So far this month, I’ve talked about flip-flopping bosses, toxic bullies, and overly sensitive colleagues. Those are just a few of the many difficult people you might have to deal with at work. But to this point, the one possibility we haven’t considered is that the difficult person on your team might be you.
I KNOW… it’s hard to imagine, isn’t it? But it’s worth taking a moment to consider the ways in which you make life harder for the people you work with. Here’s a sampling. Do any of them ring a bell?
The Jerk is in the Eye of the Beholder
You don’t do the pre-reads for your meetings and only throw in your deal-breaking brilliance with five minutes left to go in the meeting. You think about how your idea saved the day. They think you ambushed them.
Shades of Gray
You overcomplicate things. Your colleagues are just trying to make a call on what’s included in the pilot project, and you’re four steps ahead talking about the roll-out of the full program. You think you’re bringing rigor. They think rigor mortis is more like it.
The Cup Runneth Over
You are always chipper. You make a round of cheery hellos every morning. You respond to every challenge with, “but on the bright side!” And you remain fiercely optimistic no matter what. You think you’re a glass-half-full person. They think your optimism can be noxious and that you don’t take concerns seriously.
You are a person of action. When someone mentions an issue, you grab the bull by the horns and get to work solving the problem. You think you’re the most accountable person on the team. They think you’re a control freak who doesn’t value anyone else’s input.
Or maybe you’re the one who…
- always sees the nuances and confuses everyone by contradicting yourself mid-sentence
- plays peacemaker and smooths things over instead of getting the tough issue resolved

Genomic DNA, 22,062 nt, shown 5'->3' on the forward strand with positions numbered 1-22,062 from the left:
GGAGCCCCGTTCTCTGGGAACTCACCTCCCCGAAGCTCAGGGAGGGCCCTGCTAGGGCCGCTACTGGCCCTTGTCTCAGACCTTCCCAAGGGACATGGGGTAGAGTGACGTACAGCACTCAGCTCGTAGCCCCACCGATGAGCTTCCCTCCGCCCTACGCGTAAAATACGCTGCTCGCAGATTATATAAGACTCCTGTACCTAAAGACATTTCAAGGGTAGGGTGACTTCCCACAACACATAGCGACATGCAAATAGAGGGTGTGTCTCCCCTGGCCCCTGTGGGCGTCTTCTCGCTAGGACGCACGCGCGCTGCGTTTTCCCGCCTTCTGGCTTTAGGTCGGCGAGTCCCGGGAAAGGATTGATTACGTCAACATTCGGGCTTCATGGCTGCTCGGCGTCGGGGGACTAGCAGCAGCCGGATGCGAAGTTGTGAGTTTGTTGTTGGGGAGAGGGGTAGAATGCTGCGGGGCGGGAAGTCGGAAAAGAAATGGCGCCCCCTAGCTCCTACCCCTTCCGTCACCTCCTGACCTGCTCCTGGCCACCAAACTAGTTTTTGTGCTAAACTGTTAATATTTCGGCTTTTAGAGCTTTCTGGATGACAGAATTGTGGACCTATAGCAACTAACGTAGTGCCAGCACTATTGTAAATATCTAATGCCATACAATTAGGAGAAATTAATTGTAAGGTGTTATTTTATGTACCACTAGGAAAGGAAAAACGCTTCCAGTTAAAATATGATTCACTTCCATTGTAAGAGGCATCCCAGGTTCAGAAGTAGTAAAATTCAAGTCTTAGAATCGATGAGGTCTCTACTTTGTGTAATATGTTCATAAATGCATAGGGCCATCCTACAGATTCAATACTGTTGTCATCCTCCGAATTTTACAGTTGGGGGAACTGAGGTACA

- turns everything into a friendly rivalry and a battle for who gets the “gold star”
- says, “it just business, it’s not personal” even when your teammates are clearly upset
- debates over whether to use “enable” or “support” in a document only the team will see
- starts talking about version 2.0 before version 1.0 has had a chance to succeed
- talks things through with those you trust before meetings, creating an inner circle
Here’s the thing; you’re probably not a jerk. The issue is that you know why you’re doing these things and, in your mind, there’s plenty of justification for your actions. But your colleagues can’t read your mind. They don’t know your excellent rationale for slowing down their project, or taking charge, or diverting from the original plan. They just see how your behavior impacts them. And sometimes, that impact is frustrating, upsetting, or demoralizing.
Just for a few minutes, stop and think about the behaviors that might land differently than you intend. Better yet, think about behaviors that you don’t normally think about at all. What are you doing that might drive your colleagues around the bend? How might adding some context, sharing your thinking, or admitting the downside of your approach help your teammates better appreciate what you offer?
If “Late Entry” is your style and you’re prone to chiming in at the last minute, start with apologizing, “I added that point really late in the game and by then there was already a lot invested.” Then commit to reading the documents in advance and if you’re going to scuttle a project, do it before the person is on the spot in a meeting.
If “Shades of Gray” is your style and you’re the one who likes to have everything buttoned down before you take the first step, start talking with your team about the right level of clarity and certainty. Be willing to go from 90 percent certainty to 70 if that’s what the situation calls for.
You get the point. Know your foibles. Where possible, be more deliberate about where your preferences and tendencies work for the team and where they don’t. When you inevitably trip up, show your teammates that you know your behavior has a downside.
What do you do that might make life difficult for your teammates? What advice would you give yourself to become a better colleague?